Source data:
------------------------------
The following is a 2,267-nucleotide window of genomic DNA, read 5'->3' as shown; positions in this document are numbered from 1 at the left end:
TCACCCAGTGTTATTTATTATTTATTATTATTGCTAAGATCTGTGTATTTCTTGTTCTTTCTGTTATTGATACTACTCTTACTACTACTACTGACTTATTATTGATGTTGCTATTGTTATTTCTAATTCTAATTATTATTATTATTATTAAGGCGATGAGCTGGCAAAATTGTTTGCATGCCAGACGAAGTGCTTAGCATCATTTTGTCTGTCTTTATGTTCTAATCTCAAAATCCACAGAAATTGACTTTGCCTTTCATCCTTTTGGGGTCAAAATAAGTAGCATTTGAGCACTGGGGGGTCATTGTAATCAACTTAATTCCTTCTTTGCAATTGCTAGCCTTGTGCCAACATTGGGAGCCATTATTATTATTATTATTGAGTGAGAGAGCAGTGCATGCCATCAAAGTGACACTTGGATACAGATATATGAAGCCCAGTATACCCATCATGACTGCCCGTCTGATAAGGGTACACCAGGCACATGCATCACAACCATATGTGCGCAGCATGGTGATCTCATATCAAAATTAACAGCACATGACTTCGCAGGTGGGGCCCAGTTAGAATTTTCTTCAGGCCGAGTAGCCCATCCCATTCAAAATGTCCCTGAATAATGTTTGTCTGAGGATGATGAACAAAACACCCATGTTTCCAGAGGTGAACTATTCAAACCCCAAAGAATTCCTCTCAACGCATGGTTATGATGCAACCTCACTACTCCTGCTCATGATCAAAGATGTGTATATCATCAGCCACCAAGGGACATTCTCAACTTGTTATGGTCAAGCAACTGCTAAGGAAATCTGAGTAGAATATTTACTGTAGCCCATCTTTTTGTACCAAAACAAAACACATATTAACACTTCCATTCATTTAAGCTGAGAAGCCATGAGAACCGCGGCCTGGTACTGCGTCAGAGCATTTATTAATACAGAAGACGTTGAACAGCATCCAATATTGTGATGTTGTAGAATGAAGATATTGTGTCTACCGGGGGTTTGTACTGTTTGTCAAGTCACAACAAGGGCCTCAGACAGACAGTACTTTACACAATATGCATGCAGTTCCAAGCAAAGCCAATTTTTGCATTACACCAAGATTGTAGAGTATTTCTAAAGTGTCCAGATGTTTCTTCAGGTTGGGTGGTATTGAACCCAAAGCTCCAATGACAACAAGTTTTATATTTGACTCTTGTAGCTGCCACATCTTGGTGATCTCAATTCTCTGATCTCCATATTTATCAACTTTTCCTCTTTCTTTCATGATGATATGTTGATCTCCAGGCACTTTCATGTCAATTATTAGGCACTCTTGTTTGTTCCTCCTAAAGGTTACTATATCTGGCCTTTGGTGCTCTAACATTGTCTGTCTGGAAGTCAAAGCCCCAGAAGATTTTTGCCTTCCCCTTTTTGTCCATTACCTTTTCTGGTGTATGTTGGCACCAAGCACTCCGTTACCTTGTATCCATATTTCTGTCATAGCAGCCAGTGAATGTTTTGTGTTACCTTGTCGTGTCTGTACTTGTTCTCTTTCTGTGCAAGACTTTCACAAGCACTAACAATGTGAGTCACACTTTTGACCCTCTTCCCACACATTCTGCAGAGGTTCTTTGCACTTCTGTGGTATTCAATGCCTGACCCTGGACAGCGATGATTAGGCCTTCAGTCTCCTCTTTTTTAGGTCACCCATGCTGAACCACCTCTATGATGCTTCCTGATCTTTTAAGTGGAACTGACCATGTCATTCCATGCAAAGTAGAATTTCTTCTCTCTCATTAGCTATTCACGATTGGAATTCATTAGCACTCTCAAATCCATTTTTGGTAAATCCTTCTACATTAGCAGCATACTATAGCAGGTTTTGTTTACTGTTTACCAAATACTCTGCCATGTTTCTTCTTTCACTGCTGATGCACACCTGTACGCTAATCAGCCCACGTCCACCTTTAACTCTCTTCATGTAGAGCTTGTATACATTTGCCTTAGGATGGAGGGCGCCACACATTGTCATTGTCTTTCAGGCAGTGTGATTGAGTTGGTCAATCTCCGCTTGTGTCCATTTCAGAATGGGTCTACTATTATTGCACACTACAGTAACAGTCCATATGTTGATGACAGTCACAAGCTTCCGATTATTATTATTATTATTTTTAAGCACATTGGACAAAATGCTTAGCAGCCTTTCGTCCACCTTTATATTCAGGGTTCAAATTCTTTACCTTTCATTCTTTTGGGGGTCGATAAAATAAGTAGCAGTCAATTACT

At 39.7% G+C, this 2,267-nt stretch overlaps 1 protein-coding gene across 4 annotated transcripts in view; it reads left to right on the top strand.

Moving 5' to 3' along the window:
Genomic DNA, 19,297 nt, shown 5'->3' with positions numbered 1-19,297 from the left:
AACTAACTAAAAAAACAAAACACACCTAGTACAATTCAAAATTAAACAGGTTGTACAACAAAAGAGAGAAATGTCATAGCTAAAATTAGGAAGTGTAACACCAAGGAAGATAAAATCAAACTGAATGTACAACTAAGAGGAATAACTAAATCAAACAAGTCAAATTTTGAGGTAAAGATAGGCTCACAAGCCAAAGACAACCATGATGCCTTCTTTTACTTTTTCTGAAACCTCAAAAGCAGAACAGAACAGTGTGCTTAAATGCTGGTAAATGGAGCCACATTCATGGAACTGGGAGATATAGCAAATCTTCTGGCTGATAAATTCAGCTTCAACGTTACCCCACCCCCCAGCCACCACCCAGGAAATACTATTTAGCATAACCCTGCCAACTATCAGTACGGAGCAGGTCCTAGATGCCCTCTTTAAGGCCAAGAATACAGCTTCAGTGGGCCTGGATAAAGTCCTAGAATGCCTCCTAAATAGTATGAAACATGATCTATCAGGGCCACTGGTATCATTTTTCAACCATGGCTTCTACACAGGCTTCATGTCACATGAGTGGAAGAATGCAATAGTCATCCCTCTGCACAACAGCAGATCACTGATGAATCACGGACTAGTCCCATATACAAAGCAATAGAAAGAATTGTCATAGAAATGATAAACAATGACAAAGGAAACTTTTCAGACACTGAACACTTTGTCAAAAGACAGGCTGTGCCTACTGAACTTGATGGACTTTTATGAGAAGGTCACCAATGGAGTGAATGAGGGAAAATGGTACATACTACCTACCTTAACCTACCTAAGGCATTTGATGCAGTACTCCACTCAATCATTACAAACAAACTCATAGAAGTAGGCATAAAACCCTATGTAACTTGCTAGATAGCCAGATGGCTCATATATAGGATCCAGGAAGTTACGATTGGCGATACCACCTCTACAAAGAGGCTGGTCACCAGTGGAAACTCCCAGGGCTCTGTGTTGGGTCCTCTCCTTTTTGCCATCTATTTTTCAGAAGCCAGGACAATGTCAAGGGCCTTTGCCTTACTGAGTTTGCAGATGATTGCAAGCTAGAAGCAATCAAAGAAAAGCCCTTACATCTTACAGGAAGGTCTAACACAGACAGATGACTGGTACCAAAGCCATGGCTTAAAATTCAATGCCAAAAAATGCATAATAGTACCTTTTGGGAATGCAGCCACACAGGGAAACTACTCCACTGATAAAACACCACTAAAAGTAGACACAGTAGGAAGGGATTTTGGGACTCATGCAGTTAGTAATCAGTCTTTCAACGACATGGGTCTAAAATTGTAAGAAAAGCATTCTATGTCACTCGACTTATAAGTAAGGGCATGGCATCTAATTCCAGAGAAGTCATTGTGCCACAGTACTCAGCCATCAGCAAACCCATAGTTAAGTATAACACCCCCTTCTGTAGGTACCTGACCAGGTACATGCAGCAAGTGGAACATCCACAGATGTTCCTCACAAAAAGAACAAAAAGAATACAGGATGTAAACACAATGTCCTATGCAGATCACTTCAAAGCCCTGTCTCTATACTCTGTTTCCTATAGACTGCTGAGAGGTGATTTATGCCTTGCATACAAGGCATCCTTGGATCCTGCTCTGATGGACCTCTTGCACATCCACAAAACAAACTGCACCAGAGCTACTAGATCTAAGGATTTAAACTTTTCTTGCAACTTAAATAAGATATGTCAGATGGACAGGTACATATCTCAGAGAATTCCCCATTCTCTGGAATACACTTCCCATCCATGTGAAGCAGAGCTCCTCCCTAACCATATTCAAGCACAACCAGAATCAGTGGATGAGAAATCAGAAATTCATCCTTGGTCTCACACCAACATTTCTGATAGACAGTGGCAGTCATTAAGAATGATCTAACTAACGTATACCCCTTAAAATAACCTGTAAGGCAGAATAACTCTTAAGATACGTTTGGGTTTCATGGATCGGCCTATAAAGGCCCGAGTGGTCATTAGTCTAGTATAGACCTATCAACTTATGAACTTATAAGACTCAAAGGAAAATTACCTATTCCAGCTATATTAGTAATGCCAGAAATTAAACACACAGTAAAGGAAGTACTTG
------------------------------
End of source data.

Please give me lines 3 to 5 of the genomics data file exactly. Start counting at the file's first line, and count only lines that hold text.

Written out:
At 39.7% G+C, this 2,267-nt stretch overlaps 1 protein-coding gene across 4 annotated transcripts in view; it reads left to right on the top strand.

Moving 5' to 3' along the window:
Genomic DNA, 19,297 nt, shown 5'->3' with positions numbered 1-19,297 from the left: